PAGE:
By Brad Brewer
This past October, the Michigan State Police (MSP) conducted its annual testing of police vehicles and police motorcycles. Also this year in October, the Los Angeles County Sheriff Department (LASD) conducted its annual vehicle testing. The MSP event runs over four days and takes place at several unique locations in Michigan, depending on the specific tests being performed.
The vehicle acceleration, top speed, and braking tests are performed at the FCA Proving Grounds. This 4.7-mile, 140-mph neutral steer banked oval provides the appropriate space to obtain accurate test results at top speeds. The ABS brake test is also performed at the FCA Proving Grounds.
This year due to a paving project at MSP Precision Driving Unit’s own facility, the braking tests were performed at the Chelsea. Both the motorcycle and vehicle dynamics testing are performed at Grattan Raceway. It is also appropriate to put in context as to why these vehicle tests are conducted and why they are so valuable to law enforcement across North America when they evaluate police vehicles to purchase.
MSP and LASD are not governing bodies who decide which vehicles get blessed with the sacred description of “Pursuit Rated”; that couldn’t be further from the truth. Both these agencies have a long history of testing vehicles designed for use in the rigorous environment, which is frontline policing. It is the nature of the job that requires frontline officers to do extraordinary things in order to keep the public safe. When officers are forced to escalate to high-risk activities, their vehicle must be able to perform consistently at a high level with a non-existent failure rate.
As of this writing, 2021 is already one of the deadliest years for struck-by incidents on record. 48 LODDs have occurred between January and September this year, including a record-breaking 20 law enforcement deaths.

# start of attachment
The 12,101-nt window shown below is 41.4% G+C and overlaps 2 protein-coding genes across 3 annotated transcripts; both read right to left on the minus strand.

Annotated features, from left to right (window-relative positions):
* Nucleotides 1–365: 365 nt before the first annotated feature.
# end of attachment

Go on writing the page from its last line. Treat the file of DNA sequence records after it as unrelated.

Lights and sirens have been the only line of defense and protection on the road for generations of law enforcement officers. For decades, emergency lighting designers and manufacturers have worked to make lightbars more effective and conspicuous, and vehicle manufacturers have labored to design vehicles that are safer and less prone to injuring drivers in the event of a collision. However, the risk of danger to law enforcement officers on the road in the same time period has also increased at a dangerously fatal rate.
Since 2002, Move Over laws have been established in all 50 states and the District of Columbia. While the law varies by state, nearly all require that drivers slow down and move over for law enforcement and other emergency vehicles when their lightbars and/or sirens are activated. Despite these laws, statistics show that the risk to officers, troopers, and other law enforcement professionals on the road is higher than ever.
Every Fleet Manager has had someone in local government ask the question, “What does ‘Pursuit Rated’ actually mean?” The reality is no one can really define the term “Pursuit Rated” or give a specific vehicle that official designation. This is an excerpt from the MSP Annual Report that appropriately explains the rating:
The term ‘pursuit capable’ is more appropriate as there is no sanctioning body, or specific performance criteria, to determine if the vehicle meets a specialized designation. Each vehicle has been modified from a civilian vehicle to perform better under the rigors of police use. These vehicles are engineered to repetitively stop in a shorter distance, accelerate faster, and handle better than the base platform. Modifications to engines, cooling systems, transmissions and shifting parameters, brakes, tires, stability control programming, and other changes may all be included as part of the manufacturer’s police package.
The MSP has performance criteria attached to its purchasing specifications. The criteria has historically been that a vehicle must accelerate from 0–60 mph in 9.0 seconds, 0–80 mph in 14.9 seconds, and 0–100 mph in 24.6 seconds. The vehicle must reach 110 mph in 4,838 feet and 120 mph in 8,985 feet. The vehicle must maintain an average deceleration rate of 25.79 ft./sec2 while performing twenty 60–0 mph threshold braking stops. The vehicle must also successfully complete all 32 laps of the Grattan Raceway dynamics testing without major component failure. Meeting these criteria does not certify a vehicle as being pursuit rated; rather, it justifies a vehicle is capable of performing the job function the MSP requires in a police vehicle. When reading the testing results, it is up to each agency to determine if the vehicle is suitable for the mission of their agency.